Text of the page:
Deakin Communicating Science 2016

EES 200/101

Thinking about emotions? Consult your brain.

Emotions are feelings in which everyone has experienced. These can be from the feeling of happiness and joy to that of sadness and loneliness. But did you know that your brain is the key component in effecting how you feel and react to those feelings? Let’s dive deeper into the “Feels” and find out how this occurs. 

Let’s get to the mastermind of the operation, your brain. The brain has two sources of information: The senses which tell you what’s happening outside of the body and your emotions to tell you how you feel about what’s happening around you. Emotions are key motivator to help yourself take care of needs, such as safety and companionship. This helps promote the aspect of survival and reproduction that all species look for.

The section of the brain that controls how to react to these emotions is the limbic system. Emotions are determined by the different levels of chemicals that are present in this system. There is no “love” or “Hate” chemical, but a mix of different chemicals that cause each emotion. When an external stimulus occurs your body reacts to it and then of course is followed up by a certain emotion. This is due to dozens of chemical messengers, better known as neurotransmitters, go from cell to cell and even broadcast to a whole region of the brain. When these signals are sent they start to become layered and this adjusts how you respond and effectively alter your mood.

When a person is stimulated by danger their body releases stress hormones that help them react faster such as epinephrine (adrenaline). When this danger subsides your brain sends chemical relaxers to dampen the regions that created fear and effectively stopping the release of adrenaline. While all mammals produce the same basic emotions like fear and anger, humans have extremely developed social emotions such as shame, guilt and pride which involves what people around us think.

Let’s now talk about some common emotions and how they occur. Fear, Anger and pleasure is an emotion in which nearly all humans have felt at least once in their life. These emotions are controlled by the same part of the brain called Amygdala, this in turn triggers a response in the hypothalamus. The hypothalamus is one of the key areas for the many things that people do “without thinking”, this includes the “fight or flight” response.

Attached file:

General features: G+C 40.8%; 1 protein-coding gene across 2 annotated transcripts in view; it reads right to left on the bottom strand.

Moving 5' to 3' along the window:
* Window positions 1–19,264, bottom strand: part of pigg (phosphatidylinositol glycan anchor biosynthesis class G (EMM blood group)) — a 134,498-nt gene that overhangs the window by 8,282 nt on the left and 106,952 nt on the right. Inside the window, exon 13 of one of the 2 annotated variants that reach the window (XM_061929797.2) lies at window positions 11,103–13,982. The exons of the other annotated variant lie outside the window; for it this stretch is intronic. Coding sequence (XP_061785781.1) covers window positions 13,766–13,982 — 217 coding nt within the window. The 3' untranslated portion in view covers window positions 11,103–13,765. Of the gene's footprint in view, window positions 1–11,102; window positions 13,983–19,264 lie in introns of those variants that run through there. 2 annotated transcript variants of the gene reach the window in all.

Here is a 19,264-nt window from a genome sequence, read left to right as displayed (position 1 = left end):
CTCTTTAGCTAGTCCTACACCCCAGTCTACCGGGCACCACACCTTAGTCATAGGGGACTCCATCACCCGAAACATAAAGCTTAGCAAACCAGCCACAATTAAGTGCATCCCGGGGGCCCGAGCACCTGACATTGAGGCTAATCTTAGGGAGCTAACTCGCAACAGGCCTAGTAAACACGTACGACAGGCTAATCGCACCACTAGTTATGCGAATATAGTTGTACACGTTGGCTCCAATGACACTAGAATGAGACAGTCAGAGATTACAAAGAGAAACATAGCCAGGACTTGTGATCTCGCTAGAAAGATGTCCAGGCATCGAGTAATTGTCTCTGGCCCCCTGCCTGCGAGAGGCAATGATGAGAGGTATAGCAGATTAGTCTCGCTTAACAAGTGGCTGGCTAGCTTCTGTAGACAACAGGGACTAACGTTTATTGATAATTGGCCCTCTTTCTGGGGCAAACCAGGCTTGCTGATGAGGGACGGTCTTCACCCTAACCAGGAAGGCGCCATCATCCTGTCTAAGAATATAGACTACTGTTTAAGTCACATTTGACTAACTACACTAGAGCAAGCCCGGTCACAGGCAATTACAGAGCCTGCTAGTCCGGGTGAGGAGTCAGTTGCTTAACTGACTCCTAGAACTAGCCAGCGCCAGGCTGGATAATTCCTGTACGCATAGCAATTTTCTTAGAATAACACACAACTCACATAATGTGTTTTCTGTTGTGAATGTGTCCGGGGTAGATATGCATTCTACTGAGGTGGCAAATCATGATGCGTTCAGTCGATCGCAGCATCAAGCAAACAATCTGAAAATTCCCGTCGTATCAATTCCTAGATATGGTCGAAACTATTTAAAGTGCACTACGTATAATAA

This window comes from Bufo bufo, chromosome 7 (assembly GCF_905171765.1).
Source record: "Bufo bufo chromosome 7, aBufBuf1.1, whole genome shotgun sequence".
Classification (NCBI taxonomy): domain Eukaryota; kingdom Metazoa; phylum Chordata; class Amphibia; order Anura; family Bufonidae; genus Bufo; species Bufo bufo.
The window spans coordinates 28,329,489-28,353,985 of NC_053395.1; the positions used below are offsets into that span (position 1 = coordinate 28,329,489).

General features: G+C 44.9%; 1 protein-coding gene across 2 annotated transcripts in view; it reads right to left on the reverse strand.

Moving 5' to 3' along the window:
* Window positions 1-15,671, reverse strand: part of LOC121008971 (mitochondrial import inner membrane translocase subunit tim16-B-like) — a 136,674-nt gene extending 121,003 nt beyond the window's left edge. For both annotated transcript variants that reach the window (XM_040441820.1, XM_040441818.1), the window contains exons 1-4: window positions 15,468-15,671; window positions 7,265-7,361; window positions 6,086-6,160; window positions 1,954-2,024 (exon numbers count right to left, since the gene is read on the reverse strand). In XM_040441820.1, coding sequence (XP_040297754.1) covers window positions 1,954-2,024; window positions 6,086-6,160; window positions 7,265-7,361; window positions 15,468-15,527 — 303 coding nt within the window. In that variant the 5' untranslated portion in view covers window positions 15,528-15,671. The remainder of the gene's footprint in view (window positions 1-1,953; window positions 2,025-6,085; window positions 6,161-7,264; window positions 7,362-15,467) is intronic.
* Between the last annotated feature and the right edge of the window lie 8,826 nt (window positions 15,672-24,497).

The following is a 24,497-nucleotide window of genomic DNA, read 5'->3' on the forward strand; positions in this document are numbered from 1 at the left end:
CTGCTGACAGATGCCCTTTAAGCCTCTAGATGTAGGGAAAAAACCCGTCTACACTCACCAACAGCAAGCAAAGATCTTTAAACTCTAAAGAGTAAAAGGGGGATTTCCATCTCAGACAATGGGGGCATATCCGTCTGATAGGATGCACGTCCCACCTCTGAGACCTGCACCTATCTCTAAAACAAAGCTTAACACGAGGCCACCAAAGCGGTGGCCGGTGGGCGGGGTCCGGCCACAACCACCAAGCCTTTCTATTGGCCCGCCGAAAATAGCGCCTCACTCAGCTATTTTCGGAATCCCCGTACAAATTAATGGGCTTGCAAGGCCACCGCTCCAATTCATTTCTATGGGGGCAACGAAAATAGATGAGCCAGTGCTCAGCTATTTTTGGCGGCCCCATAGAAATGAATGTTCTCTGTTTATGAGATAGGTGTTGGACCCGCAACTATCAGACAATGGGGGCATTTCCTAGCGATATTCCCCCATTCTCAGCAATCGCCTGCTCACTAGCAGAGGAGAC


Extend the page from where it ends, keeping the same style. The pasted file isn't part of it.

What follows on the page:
Enjoyment and happiness triggers certain parts of your brain called “pleasure centers”. These areas release “feel-good” chemicals, most prominently dopamine. However this system can be affected by drugs, including nicotine and alcohol. These at the start act as natural rewards causing pleasure and happiness, but they get to the point in which they are constantly needed to avoid the unpleasant symptoms when it is not available. This is usually called “withdrawal” and usually contribute to drug addiction.

Emotions are a key aspect and important to all humans, thus understanding them and how they work can be extremely helpful in tackling mental illnesses such as depression and drug addiction. Understanding how depression occurs also has helped in developments of drugs. These drugs help stop certain chemicals that are associated with causing feelings of depression and improving their way of life.

So when you see someone “down in the dumps” with lack of dopamine, become their dopamine.

References:

Science Museum (Link was too long)

http://www.amnh.org/exhibitions/brain-the-inside-story/your-emotional-brain/

Advertisements

Leave a Reply

Please log in using one of these methods to post your comment:

WordPress.com Logo

You are commenting using your WordPress.com account. Log Out / Change )

Twitter picture

You are commenting using your Twitter account. Log Out / Change )

Facebook photo

You are commenting using your Facebook account. Log Out / Change )

Google+ photo

You are commenting using your Google+ account. Log Out / Change )

Connecting to %s

Information

This entry was posted on April 28, 2016 by in Burwood - Thursday 2pm and tagged , , .

Deakin Authors

%d bloggers like this: